Stress is something we all will have to deal with at some point in our lives: it is inevitable. I’d love to say how we can avoid stress in our lives, but that wouldn’t be true. What I can say though, are tips and tricks that have helped me to deal with stress when it has shown up in my life, very much unannounced and uninvited!
Recently, stress has been a huge factor in my life – and telling it to go away (AKA, avoiding the events that have caused my stress) hasn’t worked. I knew it wouldn’t, but sometimes it is easier to avoid than it is to face something. This doesn’t work though. Between starting a new job and working 28 hours a week, continuing my old job, and doing a PhD, there has been very little time for me to just relax and do things I want to do, rather than have to. The demands of my PhD and jobs have influenced what my day looks like, and it is harder to factor in time to practice self-care and reduce my stress levels. So, what have I done about it?
Firstly, I made sure to communicate. I spoke to my manager about my hours and what I can actually offer. I spoke with my parents about how I was feeling and whether this was a realistic option for me right now. I spoke with my PhD supervisor so he knew how I was feeling and could, if need be, add the right support. Communication was a vital first step in making sure I could manage my stress. My stress was coming from these areas, so I needed to talk with the people who could help make a difference.
Secondly, I re-evaluated what my day looked like, and what it could look like. My sleeping pattern was awful, for example. I went to bed late and woke up late. Not only did this mean I missed most of the morning, but because it is getting closer to winter in the UK, it was getting dark much earlier too. I wasn’t getting enough sunlight and I felt groggy and tired every day, even with eight hours of sleep. I needed to fix this, both for my mood and because my responsibilities meant I had to be awake much earlier. To account for the fact I need eight hours of sleep, I worked at making sure I didn’t nap during the day, and woke up earlier because I set an alarm. I was tired the first few days, but after about a month, I found I was waking up naturally at seven. My body had adjusted, and I feel better knowing I can wake up at a good time, do some university work, and then go to my job. It took a while to reset my sleeping pattern whilst maintaining the eight hours of sleep, but I now feel so much better. I can get a lot more done in my day now!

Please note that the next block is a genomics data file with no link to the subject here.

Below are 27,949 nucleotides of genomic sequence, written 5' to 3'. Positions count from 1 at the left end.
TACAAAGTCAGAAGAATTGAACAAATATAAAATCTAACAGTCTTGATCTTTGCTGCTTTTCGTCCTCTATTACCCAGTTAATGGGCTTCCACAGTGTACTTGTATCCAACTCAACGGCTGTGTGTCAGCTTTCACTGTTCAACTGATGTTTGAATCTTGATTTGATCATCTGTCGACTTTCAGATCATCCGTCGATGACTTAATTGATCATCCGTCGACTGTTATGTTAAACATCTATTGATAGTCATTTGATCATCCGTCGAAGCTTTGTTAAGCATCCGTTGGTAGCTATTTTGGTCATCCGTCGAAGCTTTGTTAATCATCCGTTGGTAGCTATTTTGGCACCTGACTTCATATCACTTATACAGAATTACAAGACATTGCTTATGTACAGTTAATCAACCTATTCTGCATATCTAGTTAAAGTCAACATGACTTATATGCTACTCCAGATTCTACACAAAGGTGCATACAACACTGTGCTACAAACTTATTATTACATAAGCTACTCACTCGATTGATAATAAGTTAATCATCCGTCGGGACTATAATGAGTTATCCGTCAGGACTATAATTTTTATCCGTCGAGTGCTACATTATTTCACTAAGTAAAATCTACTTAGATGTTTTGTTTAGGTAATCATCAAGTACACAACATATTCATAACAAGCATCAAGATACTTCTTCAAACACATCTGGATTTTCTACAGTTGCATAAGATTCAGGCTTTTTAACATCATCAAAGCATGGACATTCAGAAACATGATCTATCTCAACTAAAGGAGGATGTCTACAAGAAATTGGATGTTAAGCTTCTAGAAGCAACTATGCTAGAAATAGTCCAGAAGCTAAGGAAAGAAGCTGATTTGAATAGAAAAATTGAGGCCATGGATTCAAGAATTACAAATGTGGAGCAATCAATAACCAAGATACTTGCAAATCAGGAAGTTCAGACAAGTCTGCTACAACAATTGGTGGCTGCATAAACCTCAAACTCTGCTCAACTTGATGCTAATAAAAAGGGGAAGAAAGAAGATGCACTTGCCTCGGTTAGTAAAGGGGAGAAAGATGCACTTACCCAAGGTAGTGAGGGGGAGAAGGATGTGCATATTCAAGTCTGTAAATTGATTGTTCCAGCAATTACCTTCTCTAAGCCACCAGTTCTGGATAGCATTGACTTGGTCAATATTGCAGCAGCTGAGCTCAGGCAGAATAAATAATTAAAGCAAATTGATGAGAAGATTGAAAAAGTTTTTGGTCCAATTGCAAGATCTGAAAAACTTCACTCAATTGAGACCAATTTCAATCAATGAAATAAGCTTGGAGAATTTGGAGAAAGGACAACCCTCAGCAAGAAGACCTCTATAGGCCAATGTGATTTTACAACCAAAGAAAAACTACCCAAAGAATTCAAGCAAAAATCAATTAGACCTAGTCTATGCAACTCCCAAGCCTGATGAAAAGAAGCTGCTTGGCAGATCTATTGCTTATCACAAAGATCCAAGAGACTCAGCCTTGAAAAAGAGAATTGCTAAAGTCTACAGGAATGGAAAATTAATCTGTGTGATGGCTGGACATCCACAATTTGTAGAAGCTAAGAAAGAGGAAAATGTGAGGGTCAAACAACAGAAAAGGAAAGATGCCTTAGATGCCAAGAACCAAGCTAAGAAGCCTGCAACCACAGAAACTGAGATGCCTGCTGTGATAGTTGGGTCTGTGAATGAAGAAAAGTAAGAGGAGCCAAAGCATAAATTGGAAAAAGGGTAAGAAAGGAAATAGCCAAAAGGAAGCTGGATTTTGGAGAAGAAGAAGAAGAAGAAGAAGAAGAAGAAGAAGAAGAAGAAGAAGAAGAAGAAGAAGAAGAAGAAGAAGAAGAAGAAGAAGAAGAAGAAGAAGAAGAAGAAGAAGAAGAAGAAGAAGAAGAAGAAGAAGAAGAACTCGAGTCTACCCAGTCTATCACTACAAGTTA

Finally, I ensured that I could factor in self-care with my extra few hours in a day. This is extremely important because, to reduce stress, you have to do things that make you happy! Sometimes having something good at the end of your day (or at the start!) can get us through the tough, stressful moments. I like knowing that, because I bulk cook and freeze meals, all I have to do when I get home is warm up my dinner and put Netflix on. I haven’t got to actually cook anything. I also like knowing that I have a jigsaw I haven’t finished yet, so I can add a few pieces to that, or I can read some more of my book before bed if I felt too tired to work on the puzzle. In the morning, I know that even though it’s dark and cold, I can have a warm shower which will set me up for the day, and I feel fresher. Even though these seem like small self-care activities, it actually helps to reduce my stress because they help me to relax and not be ‘on the go’ after work.
If you struggle to factor in self-care, make sure to add it to your to-do list the same way you would a household chore. It is just as important and is a massive stress reducer. It won’t fix everything but it will help to provide relief within the tougher moments of the day, which helps you to balance stress.
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